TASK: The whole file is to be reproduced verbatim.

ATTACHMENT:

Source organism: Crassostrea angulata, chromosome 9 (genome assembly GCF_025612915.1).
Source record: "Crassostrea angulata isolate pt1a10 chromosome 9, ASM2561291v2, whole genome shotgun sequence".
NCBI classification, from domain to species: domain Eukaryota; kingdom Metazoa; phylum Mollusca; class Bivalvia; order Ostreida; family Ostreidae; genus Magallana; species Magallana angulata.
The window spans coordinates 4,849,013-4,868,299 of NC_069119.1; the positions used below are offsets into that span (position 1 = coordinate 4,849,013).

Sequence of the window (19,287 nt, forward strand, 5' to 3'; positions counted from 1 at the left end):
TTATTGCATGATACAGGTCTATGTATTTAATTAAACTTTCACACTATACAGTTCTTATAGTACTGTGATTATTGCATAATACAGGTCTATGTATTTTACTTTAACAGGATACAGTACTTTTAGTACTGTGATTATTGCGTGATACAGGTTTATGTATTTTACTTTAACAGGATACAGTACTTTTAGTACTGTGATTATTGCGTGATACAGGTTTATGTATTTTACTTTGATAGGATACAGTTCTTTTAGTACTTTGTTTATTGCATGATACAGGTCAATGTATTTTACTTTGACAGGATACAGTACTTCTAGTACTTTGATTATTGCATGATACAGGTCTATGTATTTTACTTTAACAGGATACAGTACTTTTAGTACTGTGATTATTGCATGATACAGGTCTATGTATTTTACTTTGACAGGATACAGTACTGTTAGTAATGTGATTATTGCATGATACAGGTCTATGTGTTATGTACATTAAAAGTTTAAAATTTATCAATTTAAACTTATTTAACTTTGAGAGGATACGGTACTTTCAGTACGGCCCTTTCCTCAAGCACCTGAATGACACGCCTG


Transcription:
Source organism: Crassostrea angulata, chromosome 9 (genome assembly GCF_025612915.1).
Source record: "Crassostrea angulata isolate pt1a10 chromosome 9, ASM2561291v2, whole genome shotgun sequence".
NCBI classification, from domain to species: domain Eukaryota; kingdom Metazoa; phylum Mollusca; class Bivalvia; order Ostreida; family Ostreidae; genus Magallana; species Magallana angulata.
The window spans coordinates 4,849,013-4,868,299 of NC_069119.1; the positions used below are offsets into that span (position 1 = coordinate 4,849,013).

Sequence of the window (19,287 nt, forward strand, 5' to 3'; positions counted from 1 at the left end):
TTATTGCATGATACAGGTCTATGTATTTAATTAAACTTTCACACTATACAGTTCTTATAGTACTGTGATTATTGCATAATACAGGTCTATGTATTTTACTTTAACAGGATACAGTACTTTTAGTACTGTGATTATTGCGTGATACAGGTTTATGTATTTTACTTTAACAGGATACAGTACTTTTAGTACTGTGATTATTGCGTGATACAGGTTTATGTATTTTACTTTGATAGGATACAGTTCTTTTAGTACTTTGTTTATTGCATGATACAGGTCAATGTATTTTACTTTGACAGGATACAGTACTTCTAGTACTTTGATTATTGCATGATACAGGTCTATGTATTTTACTTTAACAGGATACAGTACTTTTAGTACTGTGATTATTGCATGATACAGGTCTATGTATTTTACTTTGACAGGATACAGTACTGTTAGTAATGTGATTATTGCATGATACAGGTCTATGTGTTATGTACATTAAAAGTTTAAAATTTATCAATTTAAACTTATTTAACTTTGAGAGGATACGGTACTTTCAGTACGGCCCTTTCCTCAAGCACCTGAATGACACGCCTG